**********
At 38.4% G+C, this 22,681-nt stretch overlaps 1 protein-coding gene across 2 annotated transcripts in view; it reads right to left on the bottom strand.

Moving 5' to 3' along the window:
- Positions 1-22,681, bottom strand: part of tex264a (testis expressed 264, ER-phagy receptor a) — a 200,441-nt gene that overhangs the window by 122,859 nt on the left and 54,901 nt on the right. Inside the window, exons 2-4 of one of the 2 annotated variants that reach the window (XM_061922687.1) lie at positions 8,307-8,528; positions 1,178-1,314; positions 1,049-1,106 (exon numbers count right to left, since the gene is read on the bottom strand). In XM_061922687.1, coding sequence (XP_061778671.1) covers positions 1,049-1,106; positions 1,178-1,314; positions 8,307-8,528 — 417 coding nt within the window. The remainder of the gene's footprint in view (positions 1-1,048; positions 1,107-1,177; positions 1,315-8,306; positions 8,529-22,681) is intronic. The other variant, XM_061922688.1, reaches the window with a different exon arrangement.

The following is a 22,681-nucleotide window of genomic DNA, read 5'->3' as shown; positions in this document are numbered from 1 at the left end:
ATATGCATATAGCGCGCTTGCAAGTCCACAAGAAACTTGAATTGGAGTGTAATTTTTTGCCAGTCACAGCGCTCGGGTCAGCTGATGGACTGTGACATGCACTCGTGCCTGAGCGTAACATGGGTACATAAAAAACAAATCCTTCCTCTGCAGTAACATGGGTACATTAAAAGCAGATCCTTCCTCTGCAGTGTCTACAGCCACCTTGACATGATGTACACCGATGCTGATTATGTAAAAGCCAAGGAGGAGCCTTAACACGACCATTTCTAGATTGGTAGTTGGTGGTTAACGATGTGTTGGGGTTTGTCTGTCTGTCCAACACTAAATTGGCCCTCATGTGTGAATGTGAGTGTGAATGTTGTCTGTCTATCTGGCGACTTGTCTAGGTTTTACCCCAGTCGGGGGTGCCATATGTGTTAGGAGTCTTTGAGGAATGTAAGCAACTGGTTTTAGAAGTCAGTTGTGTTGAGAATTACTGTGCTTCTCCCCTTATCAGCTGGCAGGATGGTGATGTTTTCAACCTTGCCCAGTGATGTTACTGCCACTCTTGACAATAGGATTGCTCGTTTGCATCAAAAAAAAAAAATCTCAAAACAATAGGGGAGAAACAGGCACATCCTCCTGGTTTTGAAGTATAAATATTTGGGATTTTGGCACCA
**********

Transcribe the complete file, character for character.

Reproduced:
At 38.4% G+C, this 22,681-nt stretch overlaps 1 protein-coding gene across 2 annotated transcripts in view; it reads right to left on the bottom strand.

Moving 5' to 3' along the window:
- Positions 1-22,681, bottom strand: part of tex264a (testis expressed 264, ER-phagy receptor a) — a 200,441-nt gene that overhangs the window by 122,859 nt on the left and 54,901 nt on the right. Inside the window, exons 2-4 of one of the 2 annotated variants that reach the window (XM_061922687.1) lie at positions 8,307-8,528; positions 1,178-1,314; positions 1,049-1,106 (exon numbers count right to left, since the gene is read on the bottom strand). In XM_061922687.1, coding sequence (XP_061778671.1) covers positions 1,049-1,106; positions 1,178-1,314; positions 8,307-8,528 — 417 coding nt within the window. The remainder of the gene's footprint in view (positions 1-1,048; positions 1,107-1,177; positions 1,315-8,306; positions 8,529-22,681) is intronic. The other variant, XM_061922688.1, reaches the window with a different exon arrangement.

The following is a 22,681-nucleotide window of genomic DNA, read 5'->3' as shown; positions in this document are numbered from 1 at the left end:
ATATGCATATAGCGCGCTTGCAAGTCCACAAGAAACTTGAATTGGAGTGTAATTTTTTGCCAGTCACAGCGCTCGGGTCAGCTGATGGACTGTGACATGCACTCGTGCCTGAGCGTAACATGGGTACATAAAAAACAAATCCTTCCTCTGCAGTAACATGGGTACATTAAAAGCAGATCCTTCCTCTGCAGTGTCTACAGCCACCTTGACATGATGTACACCGATGCTGATTATGTAAAAGCCAAGGAGGAGCCTTAACACGACCATTTCTAGATTGGTAGTTGGTGGTTAACGATGTGTTGGGGTTTGTCTGTCTGTCCAACACTAAATTGGCCCTCATGTGTGAATGTGAGTGTGAATGTTGTCTGTCTATCTGGCGACTTGTCTAGGTTTTACCCCAGTCGGGGGTGCCATATGTGTTAGGAGTCTTTGAGGAATGTAAGCAACTGGTTTTAGAAGTCAGTTGTGTTGAGAATTACTGTGCTTCTCCCCTTATCAGCTGGCAGGATGGTGATGTTTTCAACCTTGCCCAGTGATGTTACTGCCACTCTTGACAATAGGATTGCTCGTTTGCATCAAAAAAAAAAAATCTCAAAACAATAGGGGAGAAACAGGCACATCCTCCTGGTTTTGAAGTATAAATATTTGGGATTTTGGCACCA